The technique of “scenes and sequels” is a great way to build tension in your writing. Some practical examples of how to use them.
An experienced commissioning editor told me recently that one of two main reasons she rejected manuscripts was “no story”. The other was “overwritten” – I’ll write about that another day.
How can you make sure your fiction has a strong story, that people will want to read?
To put it another way, how can you make sure your fiction has bite?
‘How the hell do I apply these techniques to my writing?’
Swain said that to have a cracking good story you should start with a scene in which someone is trying to achieve a goal. The sub-elements are:
(i) goal: the character is trying to achieve something;
(ii) conflict: something prevents the character achieving that goal;
(iii) disaster: the quest to achieve the goal ends in catastrophe.
To illustrate this: in the first chapter of my Berlin thriller Blood Summit, brilliant, troubled diplomat Helen Gale starts with a goal of briefing the British Ambassador on the upcoming Children’s Summit in Berlin. She runs into conflict: someone starts throwing rocks at the embassy, and her maddening boss, Jason Short, comes in and tries to show her up. Finally, disaster strikes: a bomb goes off outside, and the Ambassador falls bleeding to the floor.
The chapter ends at this point, with the splendid bonus of a cliff-hanger.
The scene should be followed by a sequel, again with three parts:
(i) reaction: the character takes stock of what has happened;
(ii) dilemma: the character faces the challenge of deciding what to do – none of the options should be easy;
(iii) decision: he or she decides what to do next – setting up the goal for the next scene.
For example, in chapter three of Blood Summit, Helen reacts to the bomb with puzzlement. This helps to establish her character as a brilliant analyst. She faces a dilemma: how should she respond? – not helped by Jason Short sticking his oar in. She then decides to go out, setting up her next goal – to try and help the wounded outside the embassy (and underlining that she is a sympathetic, caring character).
The reader wants to know – how will her efforts fare? I can tell you: she is going to go through hell.
At this point, many creative types will be throwing up their hands and saying ‘these scenes and sequels are formulaic! What about our creativity? I don’t want to be constrained this way!’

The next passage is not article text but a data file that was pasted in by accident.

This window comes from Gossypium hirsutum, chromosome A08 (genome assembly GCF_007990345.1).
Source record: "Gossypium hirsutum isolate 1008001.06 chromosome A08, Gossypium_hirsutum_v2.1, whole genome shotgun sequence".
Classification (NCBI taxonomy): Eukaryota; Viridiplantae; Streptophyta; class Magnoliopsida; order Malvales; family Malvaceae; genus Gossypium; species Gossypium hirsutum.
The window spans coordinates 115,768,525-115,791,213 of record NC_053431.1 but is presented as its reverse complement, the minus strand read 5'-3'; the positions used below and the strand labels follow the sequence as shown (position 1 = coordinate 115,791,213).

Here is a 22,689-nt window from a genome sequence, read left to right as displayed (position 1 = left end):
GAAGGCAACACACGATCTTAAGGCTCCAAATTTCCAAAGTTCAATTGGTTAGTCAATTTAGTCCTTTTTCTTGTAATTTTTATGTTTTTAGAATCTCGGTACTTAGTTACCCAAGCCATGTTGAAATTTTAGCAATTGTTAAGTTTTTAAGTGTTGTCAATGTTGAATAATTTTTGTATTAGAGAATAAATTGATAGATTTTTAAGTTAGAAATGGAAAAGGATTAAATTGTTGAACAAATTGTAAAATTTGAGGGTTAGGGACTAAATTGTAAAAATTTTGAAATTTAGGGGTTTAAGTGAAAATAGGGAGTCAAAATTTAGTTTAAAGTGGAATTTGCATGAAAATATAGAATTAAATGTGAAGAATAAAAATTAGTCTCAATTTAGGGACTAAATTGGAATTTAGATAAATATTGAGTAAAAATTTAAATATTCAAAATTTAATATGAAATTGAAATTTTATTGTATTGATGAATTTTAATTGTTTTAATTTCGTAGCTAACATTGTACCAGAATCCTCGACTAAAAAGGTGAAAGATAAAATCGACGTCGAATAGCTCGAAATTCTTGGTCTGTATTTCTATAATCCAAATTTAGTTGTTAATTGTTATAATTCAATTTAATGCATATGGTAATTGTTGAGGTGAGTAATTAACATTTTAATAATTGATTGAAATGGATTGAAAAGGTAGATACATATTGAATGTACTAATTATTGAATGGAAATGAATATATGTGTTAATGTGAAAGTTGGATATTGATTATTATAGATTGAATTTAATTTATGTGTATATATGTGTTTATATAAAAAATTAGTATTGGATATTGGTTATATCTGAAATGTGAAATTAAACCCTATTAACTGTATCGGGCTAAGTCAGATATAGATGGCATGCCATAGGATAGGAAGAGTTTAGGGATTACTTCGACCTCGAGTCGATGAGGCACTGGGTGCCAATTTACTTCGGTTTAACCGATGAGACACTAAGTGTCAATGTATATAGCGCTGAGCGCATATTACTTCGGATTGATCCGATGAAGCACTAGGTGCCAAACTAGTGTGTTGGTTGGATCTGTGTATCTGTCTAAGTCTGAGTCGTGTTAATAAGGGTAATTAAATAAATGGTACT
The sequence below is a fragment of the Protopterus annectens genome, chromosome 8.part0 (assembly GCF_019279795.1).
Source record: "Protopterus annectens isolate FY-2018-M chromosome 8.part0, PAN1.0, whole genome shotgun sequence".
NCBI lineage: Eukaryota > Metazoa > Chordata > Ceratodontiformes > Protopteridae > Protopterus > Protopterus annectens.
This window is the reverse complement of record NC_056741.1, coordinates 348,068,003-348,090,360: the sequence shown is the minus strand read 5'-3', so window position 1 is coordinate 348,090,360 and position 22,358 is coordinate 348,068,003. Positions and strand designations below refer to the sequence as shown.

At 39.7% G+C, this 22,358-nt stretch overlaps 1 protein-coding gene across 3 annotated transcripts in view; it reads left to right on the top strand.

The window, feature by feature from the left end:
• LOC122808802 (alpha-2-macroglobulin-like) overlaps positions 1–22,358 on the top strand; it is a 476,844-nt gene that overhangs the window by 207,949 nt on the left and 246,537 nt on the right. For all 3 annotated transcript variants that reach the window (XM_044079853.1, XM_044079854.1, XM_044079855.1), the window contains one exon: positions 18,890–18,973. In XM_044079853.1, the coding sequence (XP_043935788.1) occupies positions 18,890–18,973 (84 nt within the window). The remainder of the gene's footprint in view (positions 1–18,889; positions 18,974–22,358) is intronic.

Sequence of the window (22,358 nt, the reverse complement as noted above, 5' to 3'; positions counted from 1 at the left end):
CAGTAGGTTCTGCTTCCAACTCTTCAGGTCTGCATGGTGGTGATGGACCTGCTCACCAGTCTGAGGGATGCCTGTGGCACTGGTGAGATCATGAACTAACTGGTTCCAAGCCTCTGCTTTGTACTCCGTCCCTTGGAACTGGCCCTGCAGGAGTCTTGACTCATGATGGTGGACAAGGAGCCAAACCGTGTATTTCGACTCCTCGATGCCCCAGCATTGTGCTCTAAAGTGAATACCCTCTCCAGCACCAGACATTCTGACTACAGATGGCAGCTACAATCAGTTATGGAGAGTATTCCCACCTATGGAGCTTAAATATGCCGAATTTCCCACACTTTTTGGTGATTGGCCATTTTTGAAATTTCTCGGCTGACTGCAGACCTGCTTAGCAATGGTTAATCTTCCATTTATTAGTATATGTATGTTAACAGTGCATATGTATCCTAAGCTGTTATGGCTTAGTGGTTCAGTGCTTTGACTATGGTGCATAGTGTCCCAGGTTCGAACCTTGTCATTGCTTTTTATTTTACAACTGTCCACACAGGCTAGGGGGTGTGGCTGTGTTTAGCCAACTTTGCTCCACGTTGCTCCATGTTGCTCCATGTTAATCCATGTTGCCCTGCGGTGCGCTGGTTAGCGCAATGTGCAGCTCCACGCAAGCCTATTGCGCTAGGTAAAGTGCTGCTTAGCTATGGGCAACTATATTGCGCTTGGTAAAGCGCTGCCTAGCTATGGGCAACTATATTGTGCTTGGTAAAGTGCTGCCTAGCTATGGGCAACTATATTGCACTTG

You may also be thinking: ‘How the hell to I apply this to my writing?’
People: I feel your pain.
To the point about creativity vs formula, I can only say: try it. If you are writing fiction, whether romance, historical drama, science fiction, murder mystery or thriller, using scenes and sequels can both strengthen your story, making your writing stronger and more compelling, and – equally important – help you to write faster and more efficiently. You may, like me, use the technique but not all the time. Or you may be a great writer without using this technique – that, obviously, is wonderful too.
Here is how I use scenes and sequels.
When I am writing, I plan my fiction several scenes and sequels at a time. Never more than a few chapters ahead, because I’m never quite sure how the story may develop. Thus:
(i) I have my POV (point of view) character in a certain situation, whether at the beginning of the story, half-way through, or wherever. To plot a scene, I think: “what is she trying to achieve? What obstacles and conflict could she face, ideally driven by her character and by other characters in the story? What disaster could ensue?” To plot a sequel, I then have her mull over that disaster: face choices; and make a decision. The unit of writing over which this happens could be a page, several pages, or a chapter.
(ii) I then – still in my planning phase – envisage a couple more such sets of scenes and scenarios involving the same character. I can use these after the previous units, or separated out with one or more chapters with someone else’s POV. Other POV characters will have their own goals, conflicts and disasters, too, followed by their own reactions, dilemmas and decisions.
(iii) once I have roughed out a plan – maybe for a couple of chapters ahead – I start writing those scenes. I find that having clear plan, based around the scene and scenario structure, helps my writing flow. I am of course flexible: if my character decides to do something I hadn’t expected, or an unexpected obstacle arises as I am writing, I can build that in. But I will still want to ensure that the character faces a disaster at the end of the scene, and comes up with a decision at the end of the sequel.
To see the technique of scenes and sequels used consistently, creating a series of cliffhangers, have a look at my novel Blood Summit. Edmund de Waal, author of The Hare with Amber Eyes, said ‘I devoured it… utterly gripping’. See why here:
I’d love to hear from you about whether you found this advice helpful.
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